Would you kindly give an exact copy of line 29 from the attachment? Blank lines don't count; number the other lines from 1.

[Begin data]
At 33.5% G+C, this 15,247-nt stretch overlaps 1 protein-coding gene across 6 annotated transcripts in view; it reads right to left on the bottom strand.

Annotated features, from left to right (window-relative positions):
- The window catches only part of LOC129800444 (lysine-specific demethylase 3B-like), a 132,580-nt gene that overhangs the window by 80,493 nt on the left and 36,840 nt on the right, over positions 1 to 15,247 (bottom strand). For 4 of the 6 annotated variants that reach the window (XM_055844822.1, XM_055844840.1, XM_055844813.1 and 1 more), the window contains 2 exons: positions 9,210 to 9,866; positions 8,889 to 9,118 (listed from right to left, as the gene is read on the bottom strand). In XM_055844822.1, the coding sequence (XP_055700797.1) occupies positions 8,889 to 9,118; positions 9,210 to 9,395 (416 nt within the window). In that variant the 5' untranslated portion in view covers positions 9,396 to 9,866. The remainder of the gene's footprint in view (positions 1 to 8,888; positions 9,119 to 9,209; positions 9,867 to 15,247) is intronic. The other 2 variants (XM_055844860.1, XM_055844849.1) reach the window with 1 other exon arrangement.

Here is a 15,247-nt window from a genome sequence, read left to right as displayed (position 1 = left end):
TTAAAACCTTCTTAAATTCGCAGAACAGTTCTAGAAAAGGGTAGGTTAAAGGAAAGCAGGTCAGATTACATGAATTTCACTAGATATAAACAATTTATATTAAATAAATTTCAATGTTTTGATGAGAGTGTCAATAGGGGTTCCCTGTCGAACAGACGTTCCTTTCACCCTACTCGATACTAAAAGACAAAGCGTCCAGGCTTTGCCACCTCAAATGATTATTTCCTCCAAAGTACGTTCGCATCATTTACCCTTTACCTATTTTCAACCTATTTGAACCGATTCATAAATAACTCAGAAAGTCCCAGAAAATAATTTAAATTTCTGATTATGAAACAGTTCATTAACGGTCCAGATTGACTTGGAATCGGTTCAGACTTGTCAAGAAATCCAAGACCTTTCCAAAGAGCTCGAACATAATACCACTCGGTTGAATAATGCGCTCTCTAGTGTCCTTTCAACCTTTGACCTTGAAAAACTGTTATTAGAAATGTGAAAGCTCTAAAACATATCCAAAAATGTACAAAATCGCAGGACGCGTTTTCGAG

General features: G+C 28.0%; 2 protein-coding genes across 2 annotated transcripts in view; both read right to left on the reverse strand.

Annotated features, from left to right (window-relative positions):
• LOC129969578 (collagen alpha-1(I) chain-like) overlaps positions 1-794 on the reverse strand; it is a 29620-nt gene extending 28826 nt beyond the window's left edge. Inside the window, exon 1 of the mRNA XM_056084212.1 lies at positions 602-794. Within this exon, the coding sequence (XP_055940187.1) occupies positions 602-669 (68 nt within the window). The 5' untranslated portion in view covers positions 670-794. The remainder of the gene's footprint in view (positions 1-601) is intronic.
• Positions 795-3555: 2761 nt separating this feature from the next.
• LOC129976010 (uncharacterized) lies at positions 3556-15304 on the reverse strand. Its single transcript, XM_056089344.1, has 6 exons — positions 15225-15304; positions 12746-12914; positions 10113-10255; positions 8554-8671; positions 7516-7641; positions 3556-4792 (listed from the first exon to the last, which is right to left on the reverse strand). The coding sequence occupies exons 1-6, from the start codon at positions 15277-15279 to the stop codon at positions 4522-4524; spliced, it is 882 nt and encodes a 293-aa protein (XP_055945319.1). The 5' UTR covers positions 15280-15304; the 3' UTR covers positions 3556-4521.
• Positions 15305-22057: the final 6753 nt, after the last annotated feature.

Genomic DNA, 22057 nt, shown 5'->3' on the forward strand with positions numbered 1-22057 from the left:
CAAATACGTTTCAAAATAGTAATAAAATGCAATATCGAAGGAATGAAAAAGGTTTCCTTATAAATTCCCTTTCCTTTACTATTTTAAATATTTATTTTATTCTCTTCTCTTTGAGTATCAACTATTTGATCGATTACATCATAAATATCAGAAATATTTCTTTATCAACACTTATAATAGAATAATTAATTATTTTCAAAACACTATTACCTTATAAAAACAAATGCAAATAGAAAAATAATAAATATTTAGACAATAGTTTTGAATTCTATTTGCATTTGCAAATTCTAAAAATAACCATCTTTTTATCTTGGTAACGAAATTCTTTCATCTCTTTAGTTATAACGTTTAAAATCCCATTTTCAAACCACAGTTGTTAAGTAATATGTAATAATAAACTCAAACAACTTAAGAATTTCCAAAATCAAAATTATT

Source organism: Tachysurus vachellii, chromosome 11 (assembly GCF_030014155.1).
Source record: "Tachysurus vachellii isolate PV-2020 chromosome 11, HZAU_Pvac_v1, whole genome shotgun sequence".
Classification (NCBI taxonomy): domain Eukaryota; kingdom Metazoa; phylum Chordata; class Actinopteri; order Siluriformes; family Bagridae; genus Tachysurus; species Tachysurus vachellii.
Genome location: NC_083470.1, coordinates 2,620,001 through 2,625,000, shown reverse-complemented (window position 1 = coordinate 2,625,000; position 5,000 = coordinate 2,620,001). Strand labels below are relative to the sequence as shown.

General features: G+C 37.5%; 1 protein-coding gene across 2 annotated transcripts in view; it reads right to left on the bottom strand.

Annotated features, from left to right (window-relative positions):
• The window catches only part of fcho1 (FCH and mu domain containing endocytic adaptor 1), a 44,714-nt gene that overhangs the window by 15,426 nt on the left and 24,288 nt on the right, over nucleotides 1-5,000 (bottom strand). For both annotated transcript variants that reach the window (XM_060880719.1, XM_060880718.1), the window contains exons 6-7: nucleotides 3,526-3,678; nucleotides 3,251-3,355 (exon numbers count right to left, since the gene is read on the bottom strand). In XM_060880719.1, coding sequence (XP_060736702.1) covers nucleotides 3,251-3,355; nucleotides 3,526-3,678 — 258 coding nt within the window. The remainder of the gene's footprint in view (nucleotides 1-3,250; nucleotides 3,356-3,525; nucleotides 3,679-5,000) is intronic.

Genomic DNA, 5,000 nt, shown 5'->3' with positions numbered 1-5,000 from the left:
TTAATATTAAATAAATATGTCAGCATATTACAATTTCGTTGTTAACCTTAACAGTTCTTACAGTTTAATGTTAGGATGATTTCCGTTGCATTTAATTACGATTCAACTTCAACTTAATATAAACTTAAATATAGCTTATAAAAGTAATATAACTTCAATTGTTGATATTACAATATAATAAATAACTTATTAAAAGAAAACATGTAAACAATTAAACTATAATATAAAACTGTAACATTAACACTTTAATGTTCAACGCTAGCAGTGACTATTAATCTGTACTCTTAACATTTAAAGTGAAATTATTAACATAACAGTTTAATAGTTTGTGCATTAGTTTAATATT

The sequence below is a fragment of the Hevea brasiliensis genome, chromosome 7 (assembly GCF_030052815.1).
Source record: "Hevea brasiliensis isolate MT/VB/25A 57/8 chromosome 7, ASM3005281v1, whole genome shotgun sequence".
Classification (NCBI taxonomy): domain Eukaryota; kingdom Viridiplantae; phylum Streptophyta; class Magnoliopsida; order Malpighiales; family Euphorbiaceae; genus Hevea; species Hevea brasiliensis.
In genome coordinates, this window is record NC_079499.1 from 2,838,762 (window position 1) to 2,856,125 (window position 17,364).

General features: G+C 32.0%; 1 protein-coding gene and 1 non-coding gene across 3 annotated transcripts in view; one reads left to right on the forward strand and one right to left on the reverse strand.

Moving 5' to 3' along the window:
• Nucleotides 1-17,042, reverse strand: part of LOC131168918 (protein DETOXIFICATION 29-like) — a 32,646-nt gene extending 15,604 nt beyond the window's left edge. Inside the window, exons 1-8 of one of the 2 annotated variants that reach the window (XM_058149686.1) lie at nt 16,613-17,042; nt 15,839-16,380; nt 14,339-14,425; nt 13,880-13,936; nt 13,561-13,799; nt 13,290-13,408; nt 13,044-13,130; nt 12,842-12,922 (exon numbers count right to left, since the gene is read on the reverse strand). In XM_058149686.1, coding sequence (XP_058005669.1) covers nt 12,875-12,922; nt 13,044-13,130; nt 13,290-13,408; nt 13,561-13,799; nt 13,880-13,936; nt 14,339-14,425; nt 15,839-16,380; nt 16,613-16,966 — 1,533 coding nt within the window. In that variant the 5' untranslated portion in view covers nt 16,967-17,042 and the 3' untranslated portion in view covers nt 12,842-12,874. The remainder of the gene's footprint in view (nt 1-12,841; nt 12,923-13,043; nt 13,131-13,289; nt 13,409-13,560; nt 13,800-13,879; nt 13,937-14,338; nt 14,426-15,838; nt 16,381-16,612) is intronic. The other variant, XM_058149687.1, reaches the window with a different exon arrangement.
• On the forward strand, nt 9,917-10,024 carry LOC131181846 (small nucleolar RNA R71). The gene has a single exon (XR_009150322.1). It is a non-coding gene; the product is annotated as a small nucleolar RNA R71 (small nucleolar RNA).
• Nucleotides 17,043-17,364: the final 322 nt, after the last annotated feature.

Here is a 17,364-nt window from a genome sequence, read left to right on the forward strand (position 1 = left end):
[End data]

• Nucleotides 1-17,042, reverse strand: part of LOC131168918 (protein DETOXIFICATION 29-like) — a 32,646-nt gene extending 15,604 nt beyond the window's left edge. Inside the window, exons 1-8 of one of the 2 annotated variants that reach the window (XM_058149686.1) lie at nt 16,613-17,042; nt 15,839-16,380; nt 14,339-14,425; nt 13,880-13,936; nt 13,561-13,799; nt 13,290-13,408; nt 13,044-13,130; nt 12,842-12,922 (exon numbers count right to left, since the gene is read on the reverse strand). In XM_058149686.1, coding sequence (XP_058005669.1) covers nt 12,875-12,922; nt 13,044-13,130; nt 13,290-13,408; nt 13,561-13,799; nt 13,880-13,936; nt 14,339-14,425; nt 15,839-16,380; nt 16,613-16,966 — 1,533 coding nt within the window. In that variant the 5' untranslated portion in view covers nt 16,967-17,042 and the 3' untranslated portion in view covers nt 12,842-12,874. The remainder of the gene's footprint in view (nt 1-12,841; nt 12,923-13,043; nt 13,131-13,289; nt 13,409-13,560; nt 13,800-13,879; nt 13,937-14,338; nt 14,426-15,838; nt 16,381-16,612) is intronic. The other variant, XM_058149687.1, reaches the window with a different exon arrangement.